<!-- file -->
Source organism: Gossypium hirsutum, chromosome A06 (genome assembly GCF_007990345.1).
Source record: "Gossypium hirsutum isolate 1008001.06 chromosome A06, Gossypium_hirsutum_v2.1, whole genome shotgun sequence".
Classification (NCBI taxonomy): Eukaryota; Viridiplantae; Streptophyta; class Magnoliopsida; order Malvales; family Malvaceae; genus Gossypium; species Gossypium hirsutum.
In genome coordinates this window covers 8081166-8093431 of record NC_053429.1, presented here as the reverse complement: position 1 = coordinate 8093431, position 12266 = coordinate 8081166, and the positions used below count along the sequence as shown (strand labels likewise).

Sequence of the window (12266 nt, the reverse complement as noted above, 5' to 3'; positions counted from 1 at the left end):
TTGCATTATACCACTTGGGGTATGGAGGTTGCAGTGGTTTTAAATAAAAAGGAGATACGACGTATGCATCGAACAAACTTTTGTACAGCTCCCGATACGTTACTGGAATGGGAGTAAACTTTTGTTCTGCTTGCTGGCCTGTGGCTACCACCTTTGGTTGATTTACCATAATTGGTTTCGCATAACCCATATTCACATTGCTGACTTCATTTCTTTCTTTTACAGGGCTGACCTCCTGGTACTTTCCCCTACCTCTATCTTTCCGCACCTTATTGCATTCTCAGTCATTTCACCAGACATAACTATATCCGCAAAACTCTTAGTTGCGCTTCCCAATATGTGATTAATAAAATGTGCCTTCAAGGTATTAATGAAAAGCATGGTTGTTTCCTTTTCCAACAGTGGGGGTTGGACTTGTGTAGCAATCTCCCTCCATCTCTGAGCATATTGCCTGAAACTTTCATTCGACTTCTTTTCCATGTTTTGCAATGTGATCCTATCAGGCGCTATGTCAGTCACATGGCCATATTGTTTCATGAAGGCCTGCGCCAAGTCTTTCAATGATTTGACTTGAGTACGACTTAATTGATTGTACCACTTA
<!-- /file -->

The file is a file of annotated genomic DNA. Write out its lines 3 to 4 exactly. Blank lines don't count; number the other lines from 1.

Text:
Classification (NCBI taxonomy): Eukaryota; Viridiplantae; Streptophyta; class Magnoliopsida; order Malvales; family Malvaceae; genus Gossypium; species Gossypium hirsutum.
In genome coordinates this window covers 8081166-8093431 of record NC_053429.1, presented here as the reverse complement: position 1 = coordinate 8093431, position 12266 = coordinate 8081166, and the positions used below count along the sequence as shown (strand labels likewise).